Naturally Tan by Tan France

“I hope that in my lifetime, a show like Queer Eye becomes archaic. I hope that there comes a time when there is no need to talk about being queer or gay or Muslim, when “Me Too” is no longer a thing, and racism is no longer happening. I pray we get to a time when all of this feels obsolete.”

p. 239

Hello everyone! This is another book recommendation for Queer Eye fans out there; and a novel that I believe everyone should read because it talks about some important topics that are very relevant today. Tan talks about racism towards non-black POC (he’s Pakistani) that he endured as a child and has continued to face to this day. He also discusses sexuality and what growing up gay was like within his culture and different challenges he experienced as a gay, Pakistani man. He talks about these issues and more through the lens of fashion, as the fashion industry is his passion and his area of expertise on the show, Queer Eye. I hope you enjoy the quotes below and pick up your own copy of Naturally Tan to read on your own life adventure. 🙂 ❤

“If I had been born white, life would have been so much easier. I fantasized all the time about what it would feel like to be a white person–nobody would ever comment about your race and how much that must impact your confidence and mood and attitude.” (p. 14)

“But people of colour are frightfully aware that one person’s actions represent the actions of all of our community.” (p. 15)

“[You] can alter and make things that can serve as an extension of who you are.” (p. 23)

“Clothes you buy at a retail store aren’t for everyone’s body. Jeans can be especially hard to find, so you wind up spending hundreds upon hundreds of dollars for jeans, only to discover they’re not working for you. To anyone currently hunting for the perfect pair: they don’t exist.” (p. 25)

“A lot of us fall into that trap, where you make an effort for everyday people who are insignificant to you. We should make that same amount of effort for our partners, who are the most important people in our lives. They shouldn’t be the ones who get the laziest version of us.” (p. 55)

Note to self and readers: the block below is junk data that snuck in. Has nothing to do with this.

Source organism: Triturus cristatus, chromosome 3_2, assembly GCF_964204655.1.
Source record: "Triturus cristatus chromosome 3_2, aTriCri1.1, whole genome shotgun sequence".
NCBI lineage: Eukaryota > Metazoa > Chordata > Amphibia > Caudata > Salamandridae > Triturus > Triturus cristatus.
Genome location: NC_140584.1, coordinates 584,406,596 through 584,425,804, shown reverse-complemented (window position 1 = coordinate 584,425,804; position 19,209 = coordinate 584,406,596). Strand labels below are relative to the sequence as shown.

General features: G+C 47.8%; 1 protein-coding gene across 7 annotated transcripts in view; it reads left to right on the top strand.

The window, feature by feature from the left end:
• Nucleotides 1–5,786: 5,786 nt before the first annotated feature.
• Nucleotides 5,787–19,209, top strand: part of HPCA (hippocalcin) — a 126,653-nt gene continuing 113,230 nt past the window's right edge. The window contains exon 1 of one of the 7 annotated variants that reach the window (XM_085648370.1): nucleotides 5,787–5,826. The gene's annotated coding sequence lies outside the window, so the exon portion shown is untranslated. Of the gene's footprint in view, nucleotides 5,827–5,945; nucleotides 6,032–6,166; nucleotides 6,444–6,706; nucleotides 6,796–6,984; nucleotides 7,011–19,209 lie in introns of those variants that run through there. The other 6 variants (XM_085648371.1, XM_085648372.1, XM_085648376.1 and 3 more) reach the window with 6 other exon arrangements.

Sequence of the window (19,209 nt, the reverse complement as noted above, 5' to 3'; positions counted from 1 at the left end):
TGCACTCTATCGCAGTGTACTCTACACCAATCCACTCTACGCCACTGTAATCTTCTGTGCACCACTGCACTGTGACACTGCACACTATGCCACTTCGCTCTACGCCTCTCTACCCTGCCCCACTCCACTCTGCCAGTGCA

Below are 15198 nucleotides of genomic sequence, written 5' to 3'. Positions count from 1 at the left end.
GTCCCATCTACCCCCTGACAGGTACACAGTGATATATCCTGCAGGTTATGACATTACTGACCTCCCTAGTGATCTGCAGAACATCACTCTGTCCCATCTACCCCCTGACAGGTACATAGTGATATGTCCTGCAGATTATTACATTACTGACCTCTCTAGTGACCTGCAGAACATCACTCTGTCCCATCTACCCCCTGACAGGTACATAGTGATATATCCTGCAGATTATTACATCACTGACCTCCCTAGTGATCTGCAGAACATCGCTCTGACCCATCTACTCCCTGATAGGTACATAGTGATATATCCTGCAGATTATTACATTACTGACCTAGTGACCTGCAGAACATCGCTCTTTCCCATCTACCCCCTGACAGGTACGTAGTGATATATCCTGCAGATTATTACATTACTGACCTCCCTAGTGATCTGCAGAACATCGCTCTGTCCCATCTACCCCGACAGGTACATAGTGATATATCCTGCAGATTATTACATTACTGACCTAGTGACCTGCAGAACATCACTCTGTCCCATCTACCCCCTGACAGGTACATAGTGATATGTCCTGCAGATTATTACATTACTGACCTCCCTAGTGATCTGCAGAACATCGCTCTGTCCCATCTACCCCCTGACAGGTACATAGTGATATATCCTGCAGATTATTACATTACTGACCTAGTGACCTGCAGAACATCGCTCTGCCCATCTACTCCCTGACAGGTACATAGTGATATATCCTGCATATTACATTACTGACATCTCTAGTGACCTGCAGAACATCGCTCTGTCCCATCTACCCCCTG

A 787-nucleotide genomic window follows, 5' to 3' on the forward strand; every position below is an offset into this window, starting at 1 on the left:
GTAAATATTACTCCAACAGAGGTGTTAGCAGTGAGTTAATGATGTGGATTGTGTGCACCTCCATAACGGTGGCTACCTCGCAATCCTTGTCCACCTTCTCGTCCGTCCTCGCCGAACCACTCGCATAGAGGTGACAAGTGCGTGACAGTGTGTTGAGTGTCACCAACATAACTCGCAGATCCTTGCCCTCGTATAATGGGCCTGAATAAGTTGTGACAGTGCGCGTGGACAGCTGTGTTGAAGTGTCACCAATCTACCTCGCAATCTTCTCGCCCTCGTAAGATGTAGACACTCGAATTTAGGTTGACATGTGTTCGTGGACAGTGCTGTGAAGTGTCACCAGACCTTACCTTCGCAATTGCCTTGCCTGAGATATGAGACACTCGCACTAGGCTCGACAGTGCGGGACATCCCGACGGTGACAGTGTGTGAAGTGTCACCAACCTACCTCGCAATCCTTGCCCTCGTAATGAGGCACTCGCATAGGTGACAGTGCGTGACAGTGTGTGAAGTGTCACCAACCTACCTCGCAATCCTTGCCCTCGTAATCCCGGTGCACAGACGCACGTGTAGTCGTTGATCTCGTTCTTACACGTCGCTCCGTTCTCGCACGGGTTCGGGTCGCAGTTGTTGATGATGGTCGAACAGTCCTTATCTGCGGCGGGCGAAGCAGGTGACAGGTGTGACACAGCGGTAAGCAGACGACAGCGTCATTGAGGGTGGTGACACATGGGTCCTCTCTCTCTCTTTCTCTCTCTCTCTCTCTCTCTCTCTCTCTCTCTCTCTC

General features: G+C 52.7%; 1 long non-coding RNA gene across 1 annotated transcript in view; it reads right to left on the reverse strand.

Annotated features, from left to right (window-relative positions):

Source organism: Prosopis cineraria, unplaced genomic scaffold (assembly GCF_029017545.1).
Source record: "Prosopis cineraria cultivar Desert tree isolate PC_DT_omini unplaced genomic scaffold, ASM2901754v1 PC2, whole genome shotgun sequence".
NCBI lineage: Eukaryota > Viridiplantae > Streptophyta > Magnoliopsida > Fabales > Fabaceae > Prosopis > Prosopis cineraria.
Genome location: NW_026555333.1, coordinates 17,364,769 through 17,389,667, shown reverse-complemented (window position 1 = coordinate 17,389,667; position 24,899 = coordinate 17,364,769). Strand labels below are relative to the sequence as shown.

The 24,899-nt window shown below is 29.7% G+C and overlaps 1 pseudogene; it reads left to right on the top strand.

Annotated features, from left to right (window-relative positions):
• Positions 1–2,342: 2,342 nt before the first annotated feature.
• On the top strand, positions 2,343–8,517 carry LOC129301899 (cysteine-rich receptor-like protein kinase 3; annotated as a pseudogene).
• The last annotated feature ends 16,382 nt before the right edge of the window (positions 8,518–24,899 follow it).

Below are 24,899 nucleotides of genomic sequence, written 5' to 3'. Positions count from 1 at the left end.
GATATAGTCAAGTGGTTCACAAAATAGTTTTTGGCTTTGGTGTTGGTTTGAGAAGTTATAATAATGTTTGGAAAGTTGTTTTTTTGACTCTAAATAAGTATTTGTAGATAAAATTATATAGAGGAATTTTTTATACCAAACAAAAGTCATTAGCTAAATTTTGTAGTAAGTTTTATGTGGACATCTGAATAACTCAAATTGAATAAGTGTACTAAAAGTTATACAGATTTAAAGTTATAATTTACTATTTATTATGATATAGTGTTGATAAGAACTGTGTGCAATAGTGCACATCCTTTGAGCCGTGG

“I think that when people are in a position of power, they can really affect a person’s mental health, happiness, and career. They don’t realize what an effect they have on their subordinates. Every action you take truly has an effect on your employees, both at work and outside the office.” (p. 81)

“Save the money from the job you have and take the time to think about what you want to do, as opposed to job hunting out of desperation because you just need a paycheck.” (p. 84)

“One thing I say regularly in my life is “Signal your intentions.” How is anyone supposed to know what’s going on unless you signal your intentions?” (p. 99)

“If you want to change that much of a person, they’re not your [freaking] person. This is especially true if the thing you want to change is a fundamental thing, like if the person doesn’t believe in marriage, or doesn’t want kids, or doesn’t share your religion. Your beauty and your humor will not convince him that there is a God. Next!” (p. 100)

“So many of us go through periods where we feel like we’re drowning and we can’t see the forest for the trees.” (p. 124)

“I love a boundary–with friends, with family, and especially with the people who work for me.” (p. 127)

“Women: Stop knocking each other down, and let’s start building each other up. Men are already there to stomp on you; the last thing we need is for women to join in on the act.” (p. 128)

“But the best moments are when you’re you. Please don’t put this pressure on yourself.” (Creator of Queer Eye, p. 144)

“So many times, I think we do things because we don’t want to cause an issue. I wish I had spoken up earlier, instead of going along with something because I thought it was what was expected of me. All I can say is speak up; ask questions. Explain your concerns. It’s the first step in feeling empowered to push forward with your own agenda. The is no reason to stifle yourself! Because as a wise man once told me; the best moments are the ones where you’re you.” (p. 145)

“You’ve got the world at your fingertips! There is no excuse. Go out there and find your style.” (p. 184)

“I’ve had to remind myself time and time again that I don’t have to do anything.” (p. 202)

“…I shouldn’t try to be anything that I’m not. We encourage people on the show to be their authentic selves: “You do you!” “Don’t hide yourself away!”” (p. 206)

“I’ve always encouraged people to live authentically, but I understand all too well how it isn’t always easy. For me, the journey to self-acceptance has been a long one.” (p. 206)

“Because I know that even when anyone is lucky enough t have a burst of success, in any industry, it could fizzle out. Life may seem amazing sometimes, and you may feel like you’re invincible. But whenever I have one of those feelings, I try to breathe for a minute.” (p. 224)

“Being met with success doesn’t mean you’ve earned the right to be opinionated about things you’re not overly informed on, or have thoughts about what other people are doing, especially publicly. No matter your position, I’ve learned that giving your unsolicited opinion is a way to hurt people.” (p. 224)

“To any person who speaks differently to someone else just because they aren’t white, I have to say, you deserve whatever response you get.” (p. 238)

“I’ve gotten more perspective, and I realize I don’t have to say yes to everyone.” (p. 246)

“I have to remind myself that I’m in this job for a reason and that all I can do is focus on doing the best work I can.” (p. 252)

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